Education spending claims major percentage of Michigan’s 2023 budget

(The Center Square) – The fiscal year 2023 budget agreed upon by Democratic Gov. Gretchen Whitmer and the Republican-majority Legislature boasts some of the largest increases in education spending in Michigan history.

All told, 2023 education spending in the state will reach $21.3 billion, roughly 27.6% of the total $77 billion.

Next year’s budget includes a record-high $9,150 per-pupil funding for every public school student.

The budget also includes:

  • $214 per-pupil mental health and school safety funding for every student, in every public school district.
  • Additional funding to meet students’ individual needs for each of the state’s approximately 200,000 special education and 710,000 at-risk students.
  • 1,300 more free preschool slots in the Great Start Readiness Program.
  • Expands advanced placement and honors programs.
  • $475 million for school infrastructure.

Approximately $1.7 billion will be spent to shore up K-12 and university pension programs, and another $475 million will be made available for school construction, renovations and voluntary consolidation.

Additionally, $25 million is appropriated for MI Future Educator Fellowships, which will grant $10,000 in tuition payments to 2,500 future Michigan educators every year. Up to 30,000 fellowships will be granted over the next decade. Student teachers will be paid $9,600 per semester. Funds also are appropriated for districts assisting support staff on “no-cost paths to become educators” and the Troops-to-Teachers program that pairs mentor teachers with military veterans seeking to become certified teachers.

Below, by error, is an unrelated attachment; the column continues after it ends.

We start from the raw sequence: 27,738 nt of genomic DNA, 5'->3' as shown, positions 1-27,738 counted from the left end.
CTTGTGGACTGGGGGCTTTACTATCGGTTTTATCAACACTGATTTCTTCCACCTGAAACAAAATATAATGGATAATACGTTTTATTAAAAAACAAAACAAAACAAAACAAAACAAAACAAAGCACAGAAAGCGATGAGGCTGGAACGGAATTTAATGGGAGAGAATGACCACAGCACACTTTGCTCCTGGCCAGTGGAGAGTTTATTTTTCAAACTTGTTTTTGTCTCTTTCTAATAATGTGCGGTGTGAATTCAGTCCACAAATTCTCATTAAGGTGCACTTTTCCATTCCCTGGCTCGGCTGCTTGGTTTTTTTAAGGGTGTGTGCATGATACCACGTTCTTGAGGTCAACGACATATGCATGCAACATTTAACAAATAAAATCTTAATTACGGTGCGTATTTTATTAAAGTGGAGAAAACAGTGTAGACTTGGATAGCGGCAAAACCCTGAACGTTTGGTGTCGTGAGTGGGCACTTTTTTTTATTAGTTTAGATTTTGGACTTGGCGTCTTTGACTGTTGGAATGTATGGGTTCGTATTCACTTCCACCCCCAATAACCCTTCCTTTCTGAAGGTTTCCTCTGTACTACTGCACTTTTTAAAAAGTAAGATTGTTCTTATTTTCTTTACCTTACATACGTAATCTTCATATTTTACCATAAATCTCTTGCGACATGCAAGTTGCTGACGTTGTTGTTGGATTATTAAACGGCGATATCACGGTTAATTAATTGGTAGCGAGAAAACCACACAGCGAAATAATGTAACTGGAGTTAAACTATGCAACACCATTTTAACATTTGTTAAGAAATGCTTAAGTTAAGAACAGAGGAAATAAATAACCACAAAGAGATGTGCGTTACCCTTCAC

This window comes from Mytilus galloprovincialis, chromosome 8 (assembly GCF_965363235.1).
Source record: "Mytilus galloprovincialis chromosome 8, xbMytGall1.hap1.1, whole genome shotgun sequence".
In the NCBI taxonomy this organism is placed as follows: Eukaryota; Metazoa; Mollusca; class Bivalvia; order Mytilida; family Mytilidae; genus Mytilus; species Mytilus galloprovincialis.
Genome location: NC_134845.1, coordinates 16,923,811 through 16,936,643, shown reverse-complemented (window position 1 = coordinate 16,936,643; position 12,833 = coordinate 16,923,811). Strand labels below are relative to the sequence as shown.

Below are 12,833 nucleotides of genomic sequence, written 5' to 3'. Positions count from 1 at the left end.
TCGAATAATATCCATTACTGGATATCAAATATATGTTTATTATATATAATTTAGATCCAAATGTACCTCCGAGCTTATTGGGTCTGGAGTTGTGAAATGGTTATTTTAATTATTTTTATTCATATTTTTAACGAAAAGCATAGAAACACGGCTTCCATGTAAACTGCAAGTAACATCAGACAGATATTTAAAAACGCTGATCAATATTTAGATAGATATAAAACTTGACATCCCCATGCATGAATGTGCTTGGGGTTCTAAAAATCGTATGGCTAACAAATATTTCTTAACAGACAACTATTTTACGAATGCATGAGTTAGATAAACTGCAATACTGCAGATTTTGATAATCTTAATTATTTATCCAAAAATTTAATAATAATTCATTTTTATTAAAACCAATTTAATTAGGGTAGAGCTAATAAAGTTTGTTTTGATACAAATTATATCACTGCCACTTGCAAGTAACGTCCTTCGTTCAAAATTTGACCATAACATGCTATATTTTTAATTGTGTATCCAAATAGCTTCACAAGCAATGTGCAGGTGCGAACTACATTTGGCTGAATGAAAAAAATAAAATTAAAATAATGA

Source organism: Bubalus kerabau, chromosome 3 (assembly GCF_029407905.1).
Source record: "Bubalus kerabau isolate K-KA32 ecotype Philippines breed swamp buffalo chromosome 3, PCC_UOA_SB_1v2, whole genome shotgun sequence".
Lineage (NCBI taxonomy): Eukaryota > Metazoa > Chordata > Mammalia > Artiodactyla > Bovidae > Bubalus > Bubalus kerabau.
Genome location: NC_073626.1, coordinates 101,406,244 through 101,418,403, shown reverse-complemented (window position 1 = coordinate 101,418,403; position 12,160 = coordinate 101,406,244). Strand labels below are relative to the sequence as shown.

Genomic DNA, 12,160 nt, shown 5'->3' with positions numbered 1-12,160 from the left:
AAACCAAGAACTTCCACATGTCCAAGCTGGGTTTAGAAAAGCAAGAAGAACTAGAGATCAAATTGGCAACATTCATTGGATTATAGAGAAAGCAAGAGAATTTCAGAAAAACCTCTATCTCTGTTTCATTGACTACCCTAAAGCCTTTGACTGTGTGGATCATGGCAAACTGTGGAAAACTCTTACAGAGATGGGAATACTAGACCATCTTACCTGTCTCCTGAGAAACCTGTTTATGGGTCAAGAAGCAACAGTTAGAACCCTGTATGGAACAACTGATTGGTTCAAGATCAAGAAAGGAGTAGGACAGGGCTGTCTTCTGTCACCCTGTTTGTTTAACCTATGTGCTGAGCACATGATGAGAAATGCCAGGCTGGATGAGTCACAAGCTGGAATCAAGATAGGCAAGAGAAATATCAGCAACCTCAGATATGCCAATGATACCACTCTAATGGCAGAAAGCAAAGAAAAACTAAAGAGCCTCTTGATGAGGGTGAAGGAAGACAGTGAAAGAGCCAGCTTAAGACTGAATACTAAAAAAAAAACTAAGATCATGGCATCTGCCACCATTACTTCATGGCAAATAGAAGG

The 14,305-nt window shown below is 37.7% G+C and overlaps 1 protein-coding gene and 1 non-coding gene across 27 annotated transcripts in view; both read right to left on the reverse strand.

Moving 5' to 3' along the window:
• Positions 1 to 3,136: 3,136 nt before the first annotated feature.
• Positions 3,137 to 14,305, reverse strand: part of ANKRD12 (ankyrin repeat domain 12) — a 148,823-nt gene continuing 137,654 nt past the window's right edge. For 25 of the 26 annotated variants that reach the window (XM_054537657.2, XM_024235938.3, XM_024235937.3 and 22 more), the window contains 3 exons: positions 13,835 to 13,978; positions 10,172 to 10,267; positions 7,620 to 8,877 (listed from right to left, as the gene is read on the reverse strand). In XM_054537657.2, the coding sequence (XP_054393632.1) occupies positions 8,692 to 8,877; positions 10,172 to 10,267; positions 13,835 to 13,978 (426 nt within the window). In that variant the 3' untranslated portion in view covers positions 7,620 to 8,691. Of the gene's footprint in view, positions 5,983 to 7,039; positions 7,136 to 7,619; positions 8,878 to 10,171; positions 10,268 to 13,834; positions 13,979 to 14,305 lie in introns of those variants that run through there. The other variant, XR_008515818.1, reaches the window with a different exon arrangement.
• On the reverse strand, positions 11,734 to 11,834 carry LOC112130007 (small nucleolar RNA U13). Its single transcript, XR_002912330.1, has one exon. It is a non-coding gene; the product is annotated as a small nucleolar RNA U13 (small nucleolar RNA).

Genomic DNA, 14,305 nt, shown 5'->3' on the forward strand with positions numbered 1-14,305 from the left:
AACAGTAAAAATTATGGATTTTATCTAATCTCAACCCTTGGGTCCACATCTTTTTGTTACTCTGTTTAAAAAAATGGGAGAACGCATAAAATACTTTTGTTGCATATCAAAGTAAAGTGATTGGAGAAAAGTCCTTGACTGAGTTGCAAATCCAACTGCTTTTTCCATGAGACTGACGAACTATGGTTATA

“Investing over a half-billion dollars in teacher recruitment initiatives is a much-needed commitment to Michigan’s students, educators, and public schools,” state Superintendent Dr. Michael Rice said in a statement.

“Funding to encourage, assist and support aspiring and new educators will help to strengthen and rebuild the teaching profession, as will investments in base funding, categorical funding for students with disabilities and economically disadvantaged students, children’s mental health, and school safety,” Rice continued. “Thanks to Governor Whitmer and the state Legislature for listening and working together to help address the teacher shortage in Michigan.”

However, some researchers question whether Michigan is experiencing a shortage of teachers. According to the Michigan Citizens Research Council, no clear data exists to prove a shortage of teachers in the state actually exists.

CRC does acknowledge student enrollment in the state is declining, and teacher shortages exist in specific subjects and geographical locations.

“Need is evident in urban regions and growing in some areas – English as a second language, special education, science, technology, engineering and math,” the CRC concluded in 2019.